Tourism-re­lated in­vest­ments hit trou­ble in Greece

Con­cerns for the en­vi­ron­ment and an­tiq­ui­ties, com­bined with labyrinthine laws and zeal­ous of­fi­cial­dom, cre­ate big hur­dles for in­vestors

Kathimerini English - - Focus - BY AN­GE­LIKI KOUTANTOU

New York prop­erty de­vel­oper Mike An­geli­ades has wanted to cre­ate a golf re­sort in his na­tive Greece for a quar­ter of a cen­tury. But just when the plan seemed within reach, the past caught up with him. Three years ago An­geli­ades won a state­sanc­tioned com­pe­ti­tion to de­velop a beach­front prop­erty on Rhodes, the Aegean is­land he left as a teenager. Then last year the au­thor­i­ties dropped a bomb­shell.

“The then cul­ture min­is­ter... de­clared the whole area an ar­chae­o­log­i­cal site,” he told Reuters. Now the project to in­vest up to 400 mil­lion eu­ros ($470 mil­lion) is stalled. “We are still wait­ing for an an­swer from the min­istry on what they plan to do.”

An­geli­ades, who em­i­grated to the United States in 1960, is among a number of for­eign in­vestors ready to plow large sums into a coun­try just emerg­ing from eco­nomic de­pres­sion, only to won­der if they’re re­ally wel­come.

Con­flicts be­tween de­vel­op­ment and con­ser­va­tion af­fect many coun­tries. But in Greece con­cerns for the en­vi­ron­ment and an­tiq­ui­ties are com­bin­ing with labyrinthine laws, zeal­ous of­fi­cial­dom and hos­tile po­lit­i­cal ide­ol­ogy to cre­ate hur­dles that even in­vestors fa­mil­iar with the coun­try can­not un­der­stand. Greece’s re­cov­ery de­pends largely on for­eign in­vest­ment. Seven years ago it em­barked on a pri­va­ti­za­tion pro­gram to raise 50 bil­lion eu­ros for the near-bank­rupt state. To date it has brought in just 4.4 bil­lion, and gov­ern­ment crit­ics say ex­ces­sive red-tape is a ma­jor rea­son for the dis­mal per­for­mance.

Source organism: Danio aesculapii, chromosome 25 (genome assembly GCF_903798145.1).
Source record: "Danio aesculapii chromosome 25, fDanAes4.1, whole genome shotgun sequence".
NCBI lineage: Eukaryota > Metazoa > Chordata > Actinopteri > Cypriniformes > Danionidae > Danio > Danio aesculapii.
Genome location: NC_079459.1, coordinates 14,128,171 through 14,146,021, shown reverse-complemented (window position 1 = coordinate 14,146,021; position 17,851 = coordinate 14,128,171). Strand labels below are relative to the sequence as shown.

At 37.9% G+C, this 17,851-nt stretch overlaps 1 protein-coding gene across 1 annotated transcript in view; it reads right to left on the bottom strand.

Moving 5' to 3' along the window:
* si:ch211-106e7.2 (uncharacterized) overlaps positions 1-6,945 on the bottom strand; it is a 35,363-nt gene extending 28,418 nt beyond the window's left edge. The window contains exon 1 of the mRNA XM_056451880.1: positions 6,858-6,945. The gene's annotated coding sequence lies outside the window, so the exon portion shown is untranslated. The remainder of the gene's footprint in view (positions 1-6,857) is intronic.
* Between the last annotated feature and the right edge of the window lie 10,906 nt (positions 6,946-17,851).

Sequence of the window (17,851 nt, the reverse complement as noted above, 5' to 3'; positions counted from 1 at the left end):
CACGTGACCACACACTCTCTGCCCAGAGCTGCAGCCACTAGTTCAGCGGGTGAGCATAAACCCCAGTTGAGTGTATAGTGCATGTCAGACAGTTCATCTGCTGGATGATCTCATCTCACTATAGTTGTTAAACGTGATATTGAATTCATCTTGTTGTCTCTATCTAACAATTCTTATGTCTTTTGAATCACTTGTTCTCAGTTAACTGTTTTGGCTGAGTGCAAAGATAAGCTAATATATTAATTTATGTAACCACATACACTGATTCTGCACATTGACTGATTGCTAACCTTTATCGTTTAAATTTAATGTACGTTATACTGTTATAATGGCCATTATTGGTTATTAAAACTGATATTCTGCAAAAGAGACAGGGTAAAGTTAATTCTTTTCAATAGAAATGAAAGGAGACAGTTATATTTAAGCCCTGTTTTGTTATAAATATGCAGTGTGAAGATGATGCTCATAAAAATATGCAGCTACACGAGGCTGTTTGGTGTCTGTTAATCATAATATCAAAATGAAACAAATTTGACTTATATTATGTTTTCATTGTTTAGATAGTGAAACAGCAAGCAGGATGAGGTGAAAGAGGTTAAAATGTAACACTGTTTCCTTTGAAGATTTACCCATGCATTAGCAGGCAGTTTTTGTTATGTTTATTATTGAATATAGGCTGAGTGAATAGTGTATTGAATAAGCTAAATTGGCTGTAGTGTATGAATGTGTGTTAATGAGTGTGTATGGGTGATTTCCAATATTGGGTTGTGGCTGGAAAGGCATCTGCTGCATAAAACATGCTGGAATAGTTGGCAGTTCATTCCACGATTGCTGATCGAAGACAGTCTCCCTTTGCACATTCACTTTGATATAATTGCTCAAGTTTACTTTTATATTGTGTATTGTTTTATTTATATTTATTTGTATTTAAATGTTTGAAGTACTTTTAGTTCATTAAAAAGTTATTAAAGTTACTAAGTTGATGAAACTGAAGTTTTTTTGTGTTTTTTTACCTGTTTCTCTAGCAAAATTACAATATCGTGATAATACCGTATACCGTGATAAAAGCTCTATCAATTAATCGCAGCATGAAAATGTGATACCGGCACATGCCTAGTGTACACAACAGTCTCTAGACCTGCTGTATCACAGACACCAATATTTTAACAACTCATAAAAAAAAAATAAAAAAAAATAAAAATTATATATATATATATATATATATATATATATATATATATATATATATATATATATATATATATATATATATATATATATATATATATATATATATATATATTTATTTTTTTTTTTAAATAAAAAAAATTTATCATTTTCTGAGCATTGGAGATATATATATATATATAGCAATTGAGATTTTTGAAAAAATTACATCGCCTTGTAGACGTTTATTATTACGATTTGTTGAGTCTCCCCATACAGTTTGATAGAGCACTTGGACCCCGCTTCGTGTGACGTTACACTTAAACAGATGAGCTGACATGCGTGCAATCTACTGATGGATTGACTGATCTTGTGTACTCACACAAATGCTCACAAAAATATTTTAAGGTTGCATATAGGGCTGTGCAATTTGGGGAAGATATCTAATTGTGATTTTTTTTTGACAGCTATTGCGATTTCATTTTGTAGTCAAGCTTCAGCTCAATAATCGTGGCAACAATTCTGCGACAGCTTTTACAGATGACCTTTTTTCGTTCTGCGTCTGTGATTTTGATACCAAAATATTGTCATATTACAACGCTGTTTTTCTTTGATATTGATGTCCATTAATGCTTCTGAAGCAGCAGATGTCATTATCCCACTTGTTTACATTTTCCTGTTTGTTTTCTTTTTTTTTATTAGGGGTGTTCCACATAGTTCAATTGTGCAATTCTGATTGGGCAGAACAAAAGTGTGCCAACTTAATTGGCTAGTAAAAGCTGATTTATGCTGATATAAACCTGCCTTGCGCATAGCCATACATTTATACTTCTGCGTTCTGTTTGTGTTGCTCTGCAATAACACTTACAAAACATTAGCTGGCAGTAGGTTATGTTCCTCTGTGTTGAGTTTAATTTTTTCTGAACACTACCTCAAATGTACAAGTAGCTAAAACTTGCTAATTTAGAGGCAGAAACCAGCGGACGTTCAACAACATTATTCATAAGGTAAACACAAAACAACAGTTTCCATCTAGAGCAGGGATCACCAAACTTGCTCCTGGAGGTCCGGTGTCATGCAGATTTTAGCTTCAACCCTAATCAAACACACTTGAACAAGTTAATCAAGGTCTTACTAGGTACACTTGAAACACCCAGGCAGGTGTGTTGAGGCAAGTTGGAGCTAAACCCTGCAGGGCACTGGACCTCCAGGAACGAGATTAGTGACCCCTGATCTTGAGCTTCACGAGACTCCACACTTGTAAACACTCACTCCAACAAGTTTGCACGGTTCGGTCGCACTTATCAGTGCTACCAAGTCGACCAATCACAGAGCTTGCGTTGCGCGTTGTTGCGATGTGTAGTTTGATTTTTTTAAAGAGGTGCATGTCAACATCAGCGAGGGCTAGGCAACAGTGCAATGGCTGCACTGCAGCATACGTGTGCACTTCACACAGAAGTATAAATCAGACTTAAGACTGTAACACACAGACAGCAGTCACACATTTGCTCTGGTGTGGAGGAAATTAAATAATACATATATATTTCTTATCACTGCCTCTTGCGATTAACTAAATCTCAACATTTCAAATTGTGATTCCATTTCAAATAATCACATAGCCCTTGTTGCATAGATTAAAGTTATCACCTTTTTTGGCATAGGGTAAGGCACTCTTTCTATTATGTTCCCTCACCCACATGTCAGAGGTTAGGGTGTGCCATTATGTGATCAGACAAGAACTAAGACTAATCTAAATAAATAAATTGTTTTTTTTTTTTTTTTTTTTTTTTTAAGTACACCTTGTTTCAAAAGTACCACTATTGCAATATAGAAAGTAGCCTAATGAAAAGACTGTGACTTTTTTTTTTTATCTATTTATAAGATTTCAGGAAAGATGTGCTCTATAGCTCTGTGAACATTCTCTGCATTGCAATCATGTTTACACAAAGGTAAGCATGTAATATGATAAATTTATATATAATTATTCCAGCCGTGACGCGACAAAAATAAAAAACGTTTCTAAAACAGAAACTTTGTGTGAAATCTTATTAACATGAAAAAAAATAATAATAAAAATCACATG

For frus­trated de­vel­op­ers, the sus­pi­cion is that Greece is bit­ing the hand that feeds it. But many Greeks feel bound to pro­tect their coun­try’s 3,500-year-old cul­tural her­itage and some of Europe’s most beau­ti­ful coast­line from ex­cess de­vel­op­ment, how­ever press­ing the need to raise cash. “There are some peo­ple who think that an­tiq­ui­ties are a pile of rocks and they say, ‘Oh well, we al­ready have enough of them,’” said Thodoris Drit­sas, an MP for the rul­ing left­ist SYRIZA party. “SYRIZA law­mak­ers don’t share that view,” he told Reuters.


Pub­licly, the Greek state says it is ac­tively pur­su­ing in­vest­ments. But the track record seems to tell a dif­fer­ent story some­times, es­pe­cially in the case of a wa­ter­front prop­erty that was once the site of Athens air­port. For the past 16 years the old Elliniko ter­mi­nals have stood aban­doned on a sprawl­ing waste­land three times the size of Monaco, along with derelict wa­ter­sport venues used for the Athens 2004 Olympics. Backed by Chinese and Gulf in­vestors, Greek de­vel­oper Lamda came up with an 8-bil­lion-euro plan to build one of Europe’s big­gest coastal resorts, cov­er­ing 620 hectares (1,532 acres).

The project was to be a game-changer for Greece, bring­ing in hun­dreds of thou­sands of tourists and cre­at­ing 75,000 jobs in a coun­try where un­em­ploy­ment is still over 20 per­cent.

SYRIZA strongly ob­jected to grant­ing a 99-year lease on the state-owned site while it was in op­po­si­tion, keen to turn the area into a public park. Then, af­ter win­ning power in 2015, it was forced to re­lent on its ide­o­log­i­cal re­jec­tion of pri­va­ti­za­tion and ac­cepted the de­vel­op­ment un­der a third in­ter­na­tional bailout deal for Greece.

But the prob­lems weren’t over. Greek au­thor­i­ties de­layed de­ci­sions on whether part of the old air­port build­ings should be clas­si­fied as his­toric, and on the course of ac­tion should an­tiq­ui­ties be found. Then the forestry depart­ment de­clared 3.7 hectares of eu­ca­lyp­tus, cy­press and olive trees on the es­tate as pro­tected wood­land.

The Lamda con­sor­tium, which in­cludes Chinese con­glom­er­ate Fo­sun and Abu Dhabi-based de­vel­oper Ea­gle Hills, had hoped to start work by June. How­ever, the ar­chae­o­log­i­cal and forestry is­sues have de­layed the sub­mis­sion of the plan and the start of a li­cens­ing process, a spokesman for Lamda told Reuters. The process is es­ti­mated to take about nine months, Lamda CEO Odis­seas Athanas­siou said, so now the firm can­not set foot on the plot be­fore April next year.

The trees stand in an awk­ward spot. “It’s the tourist and en­ter­tain­ment heart of Elliniko,” Athanas­siou told share­hold­ers in June. “Mil­lions of eu­ros have been spent to de­ter­mine where to put what and it’s like a puz­zle. You can’t take one piece of the puz­zle from one place and place it else­where.” The con­sor­tium spent three months last year try­ing to per­suade au­thor­i­ties the air­port run­way used for 60 years was not a listed mon­u­ment. It also plans to plant a park cov­er­ing about a third of the site, but still the project is lan­guish­ing.